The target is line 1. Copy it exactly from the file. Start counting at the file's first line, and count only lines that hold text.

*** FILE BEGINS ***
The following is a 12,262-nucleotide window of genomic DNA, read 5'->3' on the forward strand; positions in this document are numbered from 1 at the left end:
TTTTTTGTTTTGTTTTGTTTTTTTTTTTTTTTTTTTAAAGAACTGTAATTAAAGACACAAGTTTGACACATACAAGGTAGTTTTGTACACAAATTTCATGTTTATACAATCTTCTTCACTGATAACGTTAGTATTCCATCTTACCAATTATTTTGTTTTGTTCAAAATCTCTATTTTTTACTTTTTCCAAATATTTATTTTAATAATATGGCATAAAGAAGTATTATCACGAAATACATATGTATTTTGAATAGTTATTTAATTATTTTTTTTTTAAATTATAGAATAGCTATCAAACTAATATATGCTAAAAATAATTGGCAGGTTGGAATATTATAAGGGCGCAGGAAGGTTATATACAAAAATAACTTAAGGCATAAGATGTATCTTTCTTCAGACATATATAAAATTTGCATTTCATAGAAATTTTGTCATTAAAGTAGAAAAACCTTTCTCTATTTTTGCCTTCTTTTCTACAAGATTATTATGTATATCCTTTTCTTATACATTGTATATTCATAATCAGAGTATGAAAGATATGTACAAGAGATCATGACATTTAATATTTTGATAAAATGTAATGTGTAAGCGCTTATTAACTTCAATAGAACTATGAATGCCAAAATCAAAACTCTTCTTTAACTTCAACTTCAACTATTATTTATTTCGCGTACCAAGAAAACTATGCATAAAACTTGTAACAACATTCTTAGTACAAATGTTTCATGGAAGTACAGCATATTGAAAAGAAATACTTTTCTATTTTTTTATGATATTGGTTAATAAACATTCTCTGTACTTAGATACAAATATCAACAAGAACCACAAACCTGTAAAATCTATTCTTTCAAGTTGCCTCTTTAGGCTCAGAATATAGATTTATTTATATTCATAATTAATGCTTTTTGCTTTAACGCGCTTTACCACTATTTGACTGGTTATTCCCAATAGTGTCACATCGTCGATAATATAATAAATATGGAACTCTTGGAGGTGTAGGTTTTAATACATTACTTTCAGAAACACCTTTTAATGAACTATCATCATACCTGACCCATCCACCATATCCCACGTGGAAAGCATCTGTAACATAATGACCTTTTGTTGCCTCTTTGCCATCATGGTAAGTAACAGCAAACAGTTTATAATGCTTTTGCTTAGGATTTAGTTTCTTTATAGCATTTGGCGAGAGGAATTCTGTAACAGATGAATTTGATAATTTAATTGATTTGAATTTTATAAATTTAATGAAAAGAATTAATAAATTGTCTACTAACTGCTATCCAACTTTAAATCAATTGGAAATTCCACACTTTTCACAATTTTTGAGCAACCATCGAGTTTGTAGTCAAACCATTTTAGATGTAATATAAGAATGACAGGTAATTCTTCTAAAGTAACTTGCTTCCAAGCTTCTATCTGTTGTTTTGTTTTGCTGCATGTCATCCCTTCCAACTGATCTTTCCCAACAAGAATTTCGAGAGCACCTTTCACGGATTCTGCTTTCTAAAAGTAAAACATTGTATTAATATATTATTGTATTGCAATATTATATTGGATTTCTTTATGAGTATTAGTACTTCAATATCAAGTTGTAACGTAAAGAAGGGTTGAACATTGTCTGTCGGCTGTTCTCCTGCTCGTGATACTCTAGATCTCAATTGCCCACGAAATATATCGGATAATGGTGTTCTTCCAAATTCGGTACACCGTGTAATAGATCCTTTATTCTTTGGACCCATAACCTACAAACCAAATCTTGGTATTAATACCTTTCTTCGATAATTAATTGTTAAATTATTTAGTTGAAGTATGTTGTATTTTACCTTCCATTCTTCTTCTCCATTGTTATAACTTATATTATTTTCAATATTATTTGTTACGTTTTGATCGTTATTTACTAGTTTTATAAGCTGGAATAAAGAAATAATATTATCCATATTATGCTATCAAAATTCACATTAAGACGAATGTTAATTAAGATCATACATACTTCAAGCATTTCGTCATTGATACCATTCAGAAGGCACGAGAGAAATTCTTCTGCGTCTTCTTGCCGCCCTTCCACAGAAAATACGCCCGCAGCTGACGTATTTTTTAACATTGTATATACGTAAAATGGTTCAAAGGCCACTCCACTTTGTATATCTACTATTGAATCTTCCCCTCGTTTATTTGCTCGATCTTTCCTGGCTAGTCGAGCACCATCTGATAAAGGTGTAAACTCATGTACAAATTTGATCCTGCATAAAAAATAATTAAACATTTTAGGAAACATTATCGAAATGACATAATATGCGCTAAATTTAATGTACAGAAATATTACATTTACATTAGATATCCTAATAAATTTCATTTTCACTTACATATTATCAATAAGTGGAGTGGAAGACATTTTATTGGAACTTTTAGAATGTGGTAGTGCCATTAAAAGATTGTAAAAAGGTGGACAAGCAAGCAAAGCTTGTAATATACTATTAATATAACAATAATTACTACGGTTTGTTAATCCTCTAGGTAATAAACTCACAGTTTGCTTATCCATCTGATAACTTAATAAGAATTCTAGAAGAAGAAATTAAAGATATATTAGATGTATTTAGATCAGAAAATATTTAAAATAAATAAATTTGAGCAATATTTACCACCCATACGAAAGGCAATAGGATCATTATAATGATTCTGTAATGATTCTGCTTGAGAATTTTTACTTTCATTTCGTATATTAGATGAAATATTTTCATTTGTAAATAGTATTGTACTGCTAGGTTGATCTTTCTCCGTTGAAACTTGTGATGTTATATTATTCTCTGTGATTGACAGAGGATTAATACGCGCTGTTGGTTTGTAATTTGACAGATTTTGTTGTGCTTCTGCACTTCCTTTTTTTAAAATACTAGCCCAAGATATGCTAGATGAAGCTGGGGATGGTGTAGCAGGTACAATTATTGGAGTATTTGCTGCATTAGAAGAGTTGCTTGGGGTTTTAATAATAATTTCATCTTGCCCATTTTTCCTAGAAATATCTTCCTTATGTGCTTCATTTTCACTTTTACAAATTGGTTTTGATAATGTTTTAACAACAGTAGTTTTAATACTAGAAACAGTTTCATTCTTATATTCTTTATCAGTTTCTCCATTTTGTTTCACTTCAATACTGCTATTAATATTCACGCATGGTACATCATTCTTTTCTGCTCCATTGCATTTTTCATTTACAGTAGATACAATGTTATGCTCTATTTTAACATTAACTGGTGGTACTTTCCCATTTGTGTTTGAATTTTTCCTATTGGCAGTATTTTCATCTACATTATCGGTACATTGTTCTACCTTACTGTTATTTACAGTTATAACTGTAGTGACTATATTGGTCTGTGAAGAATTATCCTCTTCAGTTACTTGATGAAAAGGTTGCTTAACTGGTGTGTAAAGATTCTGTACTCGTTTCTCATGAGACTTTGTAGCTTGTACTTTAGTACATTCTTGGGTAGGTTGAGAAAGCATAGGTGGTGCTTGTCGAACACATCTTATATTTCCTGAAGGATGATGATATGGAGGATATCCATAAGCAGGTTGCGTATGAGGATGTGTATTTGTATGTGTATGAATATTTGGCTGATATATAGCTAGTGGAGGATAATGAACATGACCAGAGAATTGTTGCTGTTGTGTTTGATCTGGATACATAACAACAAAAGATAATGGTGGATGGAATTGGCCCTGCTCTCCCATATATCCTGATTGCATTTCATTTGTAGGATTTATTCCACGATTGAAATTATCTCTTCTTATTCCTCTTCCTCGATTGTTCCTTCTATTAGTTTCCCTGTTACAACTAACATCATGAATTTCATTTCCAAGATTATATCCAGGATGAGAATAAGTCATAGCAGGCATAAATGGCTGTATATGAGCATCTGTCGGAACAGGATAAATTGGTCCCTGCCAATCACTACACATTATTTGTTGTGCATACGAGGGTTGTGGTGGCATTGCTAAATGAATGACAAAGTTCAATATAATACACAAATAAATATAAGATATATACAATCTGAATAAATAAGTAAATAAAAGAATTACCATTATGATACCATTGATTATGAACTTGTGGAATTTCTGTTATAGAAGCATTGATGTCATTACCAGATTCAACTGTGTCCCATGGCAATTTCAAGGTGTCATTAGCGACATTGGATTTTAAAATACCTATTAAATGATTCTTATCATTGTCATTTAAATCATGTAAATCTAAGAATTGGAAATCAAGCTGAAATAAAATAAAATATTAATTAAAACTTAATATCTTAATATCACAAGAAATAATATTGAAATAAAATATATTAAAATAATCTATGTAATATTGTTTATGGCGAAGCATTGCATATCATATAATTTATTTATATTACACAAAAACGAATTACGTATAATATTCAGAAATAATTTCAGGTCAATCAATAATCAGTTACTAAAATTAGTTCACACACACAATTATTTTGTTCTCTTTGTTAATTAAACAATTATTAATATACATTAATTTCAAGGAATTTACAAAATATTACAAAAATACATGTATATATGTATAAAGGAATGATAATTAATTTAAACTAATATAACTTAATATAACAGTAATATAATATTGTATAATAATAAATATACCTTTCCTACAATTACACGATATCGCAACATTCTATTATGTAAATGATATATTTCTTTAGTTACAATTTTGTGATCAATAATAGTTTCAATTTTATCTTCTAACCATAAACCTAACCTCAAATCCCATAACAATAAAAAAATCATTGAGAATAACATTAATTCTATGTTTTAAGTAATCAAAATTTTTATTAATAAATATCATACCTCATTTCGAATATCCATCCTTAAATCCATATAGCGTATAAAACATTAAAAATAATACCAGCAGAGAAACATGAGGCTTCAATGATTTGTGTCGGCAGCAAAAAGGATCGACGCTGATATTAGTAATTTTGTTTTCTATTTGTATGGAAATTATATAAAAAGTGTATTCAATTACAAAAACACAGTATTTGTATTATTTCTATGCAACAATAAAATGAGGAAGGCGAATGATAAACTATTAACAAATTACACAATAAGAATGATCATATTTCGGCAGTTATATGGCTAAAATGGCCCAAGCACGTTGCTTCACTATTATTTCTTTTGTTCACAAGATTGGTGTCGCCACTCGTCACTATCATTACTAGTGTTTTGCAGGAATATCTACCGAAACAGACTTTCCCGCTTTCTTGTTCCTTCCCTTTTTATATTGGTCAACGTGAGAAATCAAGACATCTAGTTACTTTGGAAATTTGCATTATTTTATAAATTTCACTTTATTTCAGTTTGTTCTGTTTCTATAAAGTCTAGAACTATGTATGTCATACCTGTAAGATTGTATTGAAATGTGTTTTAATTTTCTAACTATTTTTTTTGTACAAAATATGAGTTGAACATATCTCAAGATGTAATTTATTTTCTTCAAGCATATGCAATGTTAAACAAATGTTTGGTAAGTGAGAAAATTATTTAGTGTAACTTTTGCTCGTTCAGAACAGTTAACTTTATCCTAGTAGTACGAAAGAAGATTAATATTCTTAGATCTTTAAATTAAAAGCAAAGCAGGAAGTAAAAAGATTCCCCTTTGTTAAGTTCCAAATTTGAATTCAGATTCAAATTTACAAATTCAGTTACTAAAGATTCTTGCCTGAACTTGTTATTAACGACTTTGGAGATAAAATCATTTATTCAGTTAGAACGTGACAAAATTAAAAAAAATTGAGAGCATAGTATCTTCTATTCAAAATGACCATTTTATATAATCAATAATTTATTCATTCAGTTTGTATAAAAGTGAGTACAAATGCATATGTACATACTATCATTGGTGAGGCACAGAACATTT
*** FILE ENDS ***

The following is a 12,262-nucleotide window of genomic DNA, read 5'->3' on the forward strand; positions in this document are numbered from 1 at the left end: